Home Analysis It’s official – Europe’s cable giants want to be multi-SVOD aggregators

It’s official – Europe’s cable giants want to be multi-SVOD aggregators

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At least three of Europe’s major cable operators have confirmed that they are in the ‘super-aggregation’ business, with a strategy to onboard/integrate popular SVOD (and indeed other OTT) services to ensure their customers have the widest choice of content available through a single platform – namely their set-top box and user interface. Vodafone Germany, which incorporates what used to be Kabel Deutschland, already onboards Maxdome and Netflix and Manuel Cubero, the company’s Chief Commercial Officer, told Cable Congress delegates this week: “We will continue to add more. We want to bring them all in. It is a commercial strategy.”

He added: “We see ourselves as aggregators of SVOD services as well as TV channels. Twenty years ago we were an aggregator of channels and increasingly we are becoming an aggregator of SVOD. With GigaTV [Vodafone’s next-generation gateway/STB platform] we try to offer an integrated product; we have the public and private broadcasters, the pay channels and SVOD.”

Virgin Media was one of the first cable operators anywhere to sign an onboarding agreement with Netflix, which was later expanded across the Liberty Global footprint in a landmark deal. Tom Mockridge, CEO at Virgin Media, confirmed that the company views itself as an SVOD aggregator, although he ruled out a deal with Amazon, apparently on the grounds that they are competitive. “Amazon is a terrific business but fundamentally they are a retailer and we are a retail business.”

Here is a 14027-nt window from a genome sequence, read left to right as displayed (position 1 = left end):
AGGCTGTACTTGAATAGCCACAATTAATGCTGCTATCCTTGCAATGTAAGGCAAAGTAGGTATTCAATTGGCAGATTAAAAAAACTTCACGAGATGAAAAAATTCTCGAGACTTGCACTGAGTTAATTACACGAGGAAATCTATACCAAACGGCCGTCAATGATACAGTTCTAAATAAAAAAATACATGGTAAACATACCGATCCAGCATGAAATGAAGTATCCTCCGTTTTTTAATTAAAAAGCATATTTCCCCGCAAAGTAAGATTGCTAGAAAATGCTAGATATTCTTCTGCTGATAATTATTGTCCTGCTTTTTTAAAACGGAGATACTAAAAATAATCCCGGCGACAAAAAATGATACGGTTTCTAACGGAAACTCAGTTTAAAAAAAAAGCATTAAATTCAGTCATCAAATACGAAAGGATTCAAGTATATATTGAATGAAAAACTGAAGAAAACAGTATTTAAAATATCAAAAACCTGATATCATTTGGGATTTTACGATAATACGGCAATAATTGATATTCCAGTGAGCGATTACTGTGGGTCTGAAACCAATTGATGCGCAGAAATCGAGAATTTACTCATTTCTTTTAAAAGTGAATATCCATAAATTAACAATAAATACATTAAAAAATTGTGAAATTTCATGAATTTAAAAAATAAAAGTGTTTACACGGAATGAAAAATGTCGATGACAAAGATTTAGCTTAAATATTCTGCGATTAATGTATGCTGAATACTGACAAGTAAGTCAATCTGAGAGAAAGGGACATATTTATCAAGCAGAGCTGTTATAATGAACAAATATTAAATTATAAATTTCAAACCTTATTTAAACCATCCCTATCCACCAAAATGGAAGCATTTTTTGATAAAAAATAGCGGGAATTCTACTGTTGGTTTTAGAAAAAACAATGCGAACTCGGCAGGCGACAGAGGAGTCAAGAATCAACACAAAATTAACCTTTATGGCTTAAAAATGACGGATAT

[We interpret this as a reference to the fact that whereas most Pay TV providers now view Netflix as a channel business, Amazon has a strategy to become a platform. Amazon Prime looks like classic SVOD but Amazon Channels is an aggregation play. We have reported previously how one analyst firm, Ampere Analysis, views the different strategies at the U.S. giants. And at any private gathering of platform and channel owners today, Amazon is flagged as being potentially the biggest competitor].

Pedro Bandeira, Head of Product Development at the Portuguese cable operator NOS, said his company’s strategy is to aggregate SVOD offers, too. “The Internet players are our new best friends,” he told the Cable Congress audience. He wants deals with the popular SVOD services in the near future, equating them to the subscription TV channels (and cable networks) that came before.